You can find TWiV #387 at microbe.tv/twiv, or listen below.
On episode #322 of the science show This Week in Virology, the TWiVodes answer listener email about hantaviruses, antivirals, H1N1 vaccine and narcolepsy, credibility of peer review, Bourbon virus, influenza vaccine, careers in virology, and much more.
You can find TWiV #322 at www.microbe.tv/twiv.
Morbidity and Mortality Weekly Report summarizes a mumps outbreak that occurred in 2011 on a university campus in California:
On September 29, 2011, the California Department of Public Health (CDPH) confirmed by polymerase chain reaction (PCR) three cases of mumps among students recently evaluated at their university’s student health services with symptoms suggestive of mumps. An investigation by CDPH, student health services, and the local health department identified 29 mumps cases. The presumed source patient was an unvaccinated student with a history of recent travel to Western Europe, where mumps is circulating. The student had mumps symptoms >28 days before the onset of symptoms among the patients confirmed on September 29. Recognizing that at least two generations of transmission had occurred before public health authorities were alerted, measles, mumps, and rubella (MMR) vaccine was provided as a control measure. This outbreak demonstrates the potential value of requiring MMR vaccination (including documentation of immunization or other evidence of immunity) before college enrollment, heightened clinical awareness, and timely reporting of suspected mumps patients to public health authorities.
All 29 cases were epidemiologically linked to the university. One of the cases was the source patient’s roommate who had received two doses of MMR (measles, mumps, rubella) vaccine. Other outbreaks of mumps have occurred in populations in which many individuals had received 2 doses of MMR.
Data collected during previous mumps outbreaks on college campuses indicate that extended person-to-person contact, in combination with waning vaccine-induced immunity, might make colleges and universities high-risk settings for outbreaks, even when 2-dose MMR vaccination coverage is high
CDC suggests that all colleges and universities consider requiring documentation that students have received 2 doses of MMR vaccine before matriculation.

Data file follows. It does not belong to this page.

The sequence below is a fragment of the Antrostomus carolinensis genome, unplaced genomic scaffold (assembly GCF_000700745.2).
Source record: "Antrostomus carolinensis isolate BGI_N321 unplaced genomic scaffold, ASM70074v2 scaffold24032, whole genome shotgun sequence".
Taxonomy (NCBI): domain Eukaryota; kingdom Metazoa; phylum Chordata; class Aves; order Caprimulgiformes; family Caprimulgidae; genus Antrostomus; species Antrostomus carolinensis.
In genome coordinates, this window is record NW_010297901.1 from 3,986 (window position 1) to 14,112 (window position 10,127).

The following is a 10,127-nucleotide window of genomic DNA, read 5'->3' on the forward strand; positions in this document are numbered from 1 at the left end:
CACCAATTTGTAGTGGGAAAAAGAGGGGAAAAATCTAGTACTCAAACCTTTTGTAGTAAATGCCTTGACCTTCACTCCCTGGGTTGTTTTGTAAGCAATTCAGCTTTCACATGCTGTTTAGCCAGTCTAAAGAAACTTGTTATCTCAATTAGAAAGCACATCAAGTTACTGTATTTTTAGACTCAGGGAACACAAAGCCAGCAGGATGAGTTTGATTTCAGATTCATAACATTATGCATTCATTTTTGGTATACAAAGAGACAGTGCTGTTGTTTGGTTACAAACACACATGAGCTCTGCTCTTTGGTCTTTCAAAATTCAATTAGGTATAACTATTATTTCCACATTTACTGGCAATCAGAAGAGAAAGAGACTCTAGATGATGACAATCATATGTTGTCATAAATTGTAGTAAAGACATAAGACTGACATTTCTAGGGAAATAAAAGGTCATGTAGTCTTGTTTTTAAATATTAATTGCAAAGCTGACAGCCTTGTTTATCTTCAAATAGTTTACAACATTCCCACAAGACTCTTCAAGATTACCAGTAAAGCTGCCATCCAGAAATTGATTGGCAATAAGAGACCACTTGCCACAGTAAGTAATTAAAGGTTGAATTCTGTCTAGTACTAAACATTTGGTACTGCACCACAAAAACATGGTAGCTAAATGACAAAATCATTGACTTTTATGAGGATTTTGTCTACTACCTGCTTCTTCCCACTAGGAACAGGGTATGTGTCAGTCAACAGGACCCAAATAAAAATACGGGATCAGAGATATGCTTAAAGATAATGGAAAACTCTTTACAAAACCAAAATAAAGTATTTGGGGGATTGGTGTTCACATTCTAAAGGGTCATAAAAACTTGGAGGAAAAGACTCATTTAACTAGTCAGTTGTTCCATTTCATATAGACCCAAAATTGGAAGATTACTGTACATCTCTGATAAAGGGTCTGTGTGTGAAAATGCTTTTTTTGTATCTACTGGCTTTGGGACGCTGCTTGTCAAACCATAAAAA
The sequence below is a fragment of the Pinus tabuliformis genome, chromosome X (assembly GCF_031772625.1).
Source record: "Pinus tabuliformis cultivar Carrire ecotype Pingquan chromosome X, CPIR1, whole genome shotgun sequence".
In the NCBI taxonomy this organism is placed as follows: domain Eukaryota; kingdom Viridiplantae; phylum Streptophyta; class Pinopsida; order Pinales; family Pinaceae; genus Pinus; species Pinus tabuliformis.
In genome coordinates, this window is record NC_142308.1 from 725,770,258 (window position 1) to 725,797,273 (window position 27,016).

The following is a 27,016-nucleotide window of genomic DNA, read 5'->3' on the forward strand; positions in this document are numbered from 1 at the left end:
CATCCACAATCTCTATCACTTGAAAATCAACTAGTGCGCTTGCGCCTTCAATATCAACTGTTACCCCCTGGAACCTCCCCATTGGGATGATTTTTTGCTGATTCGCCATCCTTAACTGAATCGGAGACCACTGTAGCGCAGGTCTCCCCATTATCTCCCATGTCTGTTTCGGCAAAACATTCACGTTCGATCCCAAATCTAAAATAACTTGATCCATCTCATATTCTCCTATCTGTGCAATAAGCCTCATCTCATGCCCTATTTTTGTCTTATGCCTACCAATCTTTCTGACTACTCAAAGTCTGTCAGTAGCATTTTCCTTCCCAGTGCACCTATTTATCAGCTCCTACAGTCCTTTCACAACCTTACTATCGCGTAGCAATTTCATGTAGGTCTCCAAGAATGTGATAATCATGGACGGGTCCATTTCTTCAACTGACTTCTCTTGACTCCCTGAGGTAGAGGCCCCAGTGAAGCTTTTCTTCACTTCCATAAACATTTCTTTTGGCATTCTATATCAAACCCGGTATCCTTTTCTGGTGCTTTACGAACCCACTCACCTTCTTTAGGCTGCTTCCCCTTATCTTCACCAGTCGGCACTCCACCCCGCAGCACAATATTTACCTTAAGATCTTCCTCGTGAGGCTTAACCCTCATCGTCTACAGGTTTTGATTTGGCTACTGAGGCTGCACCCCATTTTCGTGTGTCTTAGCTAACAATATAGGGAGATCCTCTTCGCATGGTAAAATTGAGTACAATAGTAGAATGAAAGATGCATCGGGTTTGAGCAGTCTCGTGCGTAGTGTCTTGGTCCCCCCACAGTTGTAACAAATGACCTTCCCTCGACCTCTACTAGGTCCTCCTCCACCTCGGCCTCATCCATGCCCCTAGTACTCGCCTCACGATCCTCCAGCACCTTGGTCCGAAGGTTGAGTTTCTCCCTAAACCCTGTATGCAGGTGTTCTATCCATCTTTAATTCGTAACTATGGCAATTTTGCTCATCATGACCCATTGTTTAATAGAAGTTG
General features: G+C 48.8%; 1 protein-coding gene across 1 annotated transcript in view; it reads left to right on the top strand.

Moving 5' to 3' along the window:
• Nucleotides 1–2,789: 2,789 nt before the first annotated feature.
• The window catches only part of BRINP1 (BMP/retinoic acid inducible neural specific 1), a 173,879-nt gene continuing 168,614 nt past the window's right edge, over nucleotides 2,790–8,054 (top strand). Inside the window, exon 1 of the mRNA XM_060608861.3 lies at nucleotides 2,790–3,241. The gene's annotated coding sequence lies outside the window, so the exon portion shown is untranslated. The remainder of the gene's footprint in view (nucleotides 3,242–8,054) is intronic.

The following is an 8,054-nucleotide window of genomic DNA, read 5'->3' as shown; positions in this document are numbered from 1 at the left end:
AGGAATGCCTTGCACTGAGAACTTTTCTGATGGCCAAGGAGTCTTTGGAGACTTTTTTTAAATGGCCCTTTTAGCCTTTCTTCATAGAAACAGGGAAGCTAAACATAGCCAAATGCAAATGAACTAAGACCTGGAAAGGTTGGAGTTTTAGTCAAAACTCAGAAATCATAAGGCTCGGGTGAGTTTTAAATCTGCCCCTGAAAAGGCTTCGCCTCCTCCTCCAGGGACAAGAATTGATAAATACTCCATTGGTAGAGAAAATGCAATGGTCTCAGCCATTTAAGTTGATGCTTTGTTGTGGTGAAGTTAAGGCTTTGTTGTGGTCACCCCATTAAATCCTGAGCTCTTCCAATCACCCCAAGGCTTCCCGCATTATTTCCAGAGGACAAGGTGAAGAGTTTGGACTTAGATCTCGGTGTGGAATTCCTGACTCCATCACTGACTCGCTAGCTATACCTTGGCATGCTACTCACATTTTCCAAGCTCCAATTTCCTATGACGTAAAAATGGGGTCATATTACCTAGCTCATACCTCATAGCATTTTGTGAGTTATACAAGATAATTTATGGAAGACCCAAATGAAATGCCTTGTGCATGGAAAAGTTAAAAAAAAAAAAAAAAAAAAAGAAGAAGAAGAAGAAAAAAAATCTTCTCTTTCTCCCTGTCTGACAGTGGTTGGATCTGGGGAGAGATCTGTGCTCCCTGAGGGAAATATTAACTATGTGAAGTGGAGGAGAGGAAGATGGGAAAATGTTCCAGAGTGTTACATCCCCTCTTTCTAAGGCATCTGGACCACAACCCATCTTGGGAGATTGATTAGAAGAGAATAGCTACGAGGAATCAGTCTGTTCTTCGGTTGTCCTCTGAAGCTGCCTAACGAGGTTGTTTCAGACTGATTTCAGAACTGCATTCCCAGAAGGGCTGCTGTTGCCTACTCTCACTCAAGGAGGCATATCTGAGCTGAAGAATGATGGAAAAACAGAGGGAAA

The mumps vaccine was licensed in the US in 1967, resulting in a significant decline in the number of cases. However outbreaks continue to occur, even in immunized populations, when the virus is introduced by overseas travelers. The vaccine is included in national health programs of only 62% of countries, and immunization rates have declined in many European countries, leading to outbreaks of measles and mumps.
On episode #183 of the science show This Week in Virology, Connor Bamford joins the TWiV team to discuss bats as hosts for major mammalian paramyxoviruses.
You can find TWiV #183 at www.microbe.tv/twiv.
Hosts: Vincent Racaniello, Alan Dove, and Rich Condit
Vincent, Alan, and Rich review recent outbreaks of mumps in the UK, US, and Israel, protection of mice against 2009 H1N1 influenza A virus by 1918-like and classical swine H1N1 vaccines, and a virus-like particle vaccine for chikungunya virus.
This episode is sponsored by Data Robotics Inc. Use the promotion code VINCENT to receive $50 off a Drobo or $100 off a Drobo S.
Win a free Drobo S! Contest rules here.
Click the arrow above to play, or right-click to download TWiV #69 (59 MB .mp3, 82 minutes)
Links for this episode:
- Mumps outbreak in Israel (ProMedMail and Eurosurveillance; thanks Lenn!) and Iowa
- Retraction of Wakefield vaccines- autism study
- Immunization with 1918-like and classical swine H1N1 influenza viruses protects against 2009 H1N1 strain
- Virus-like particle vaccine for chikungunya virus
- Image: antigenic differences in HA structures of 1918, Cal/09 and Bris/59/07 viruses
- Paul Ewald articles (thanks Atila!): one, two, and three, and a recent review of the hypothesis
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